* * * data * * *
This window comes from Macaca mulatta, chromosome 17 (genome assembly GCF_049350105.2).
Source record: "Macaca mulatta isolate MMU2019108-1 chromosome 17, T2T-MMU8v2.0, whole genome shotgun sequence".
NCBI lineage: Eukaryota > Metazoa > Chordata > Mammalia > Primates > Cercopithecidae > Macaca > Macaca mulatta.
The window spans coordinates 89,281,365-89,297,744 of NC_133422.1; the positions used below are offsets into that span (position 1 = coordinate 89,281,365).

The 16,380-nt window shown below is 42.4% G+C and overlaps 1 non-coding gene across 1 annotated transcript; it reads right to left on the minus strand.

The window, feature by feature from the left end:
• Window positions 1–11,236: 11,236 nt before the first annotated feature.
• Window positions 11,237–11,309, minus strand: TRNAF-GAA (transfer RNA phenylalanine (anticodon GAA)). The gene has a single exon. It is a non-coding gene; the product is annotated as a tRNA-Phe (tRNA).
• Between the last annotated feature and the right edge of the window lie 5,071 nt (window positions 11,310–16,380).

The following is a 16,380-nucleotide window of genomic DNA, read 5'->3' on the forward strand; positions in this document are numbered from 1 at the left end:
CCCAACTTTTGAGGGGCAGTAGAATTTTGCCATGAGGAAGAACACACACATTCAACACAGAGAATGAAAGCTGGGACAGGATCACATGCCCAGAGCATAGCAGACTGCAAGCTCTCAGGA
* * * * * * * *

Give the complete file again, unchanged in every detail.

This window comes from Macaca mulatta, chromosome 17 (genome assembly GCF_049350105.2).
Source record: "Macaca mulatta isolate MMU2019108-1 chromosome 17, T2T-MMU8v2.0, whole genome shotgun sequence".
NCBI lineage: Eukaryota > Metazoa > Chordata > Mammalia > Primates > Cercopithecidae > Macaca > Macaca mulatta.
The window spans coordinates 89,281,365-89,297,744 of NC_133422.1; the positions used below are offsets into that span (position 1 = coordinate 89,281,365).

The 16,380-nt window shown below is 42.4% G+C and overlaps 1 non-coding gene across 1 annotated transcript; it reads right to left on the minus strand.

The window, feature by feature from the left end:
• Window positions 1–11,236: 11,236 nt before the first annotated feature.
• Window positions 11,237–11,309, minus strand: TRNAF-GAA (transfer RNA phenylalanine (anticodon GAA)). The gene has a single exon. It is a non-coding gene; the product is annotated as a tRNA-Phe (tRNA).
• Between the last annotated feature and the right edge of the window lie 5,071 nt (window positions 11,310–16,380).

The following is a 16,380-nucleotide window of genomic DNA, read 5'->3' on the forward strand; positions in this document are numbered from 1 at the left end:
CCCAACTTTTGAGGGGCAGTAGAATTTTGCCATGAGGAAGAACACACACATTCAACACAGAGAATGAAAGCTGGGACAGGATCACATGCCCAGAGCATAGCAGACTGCAAGCTCTCAGGA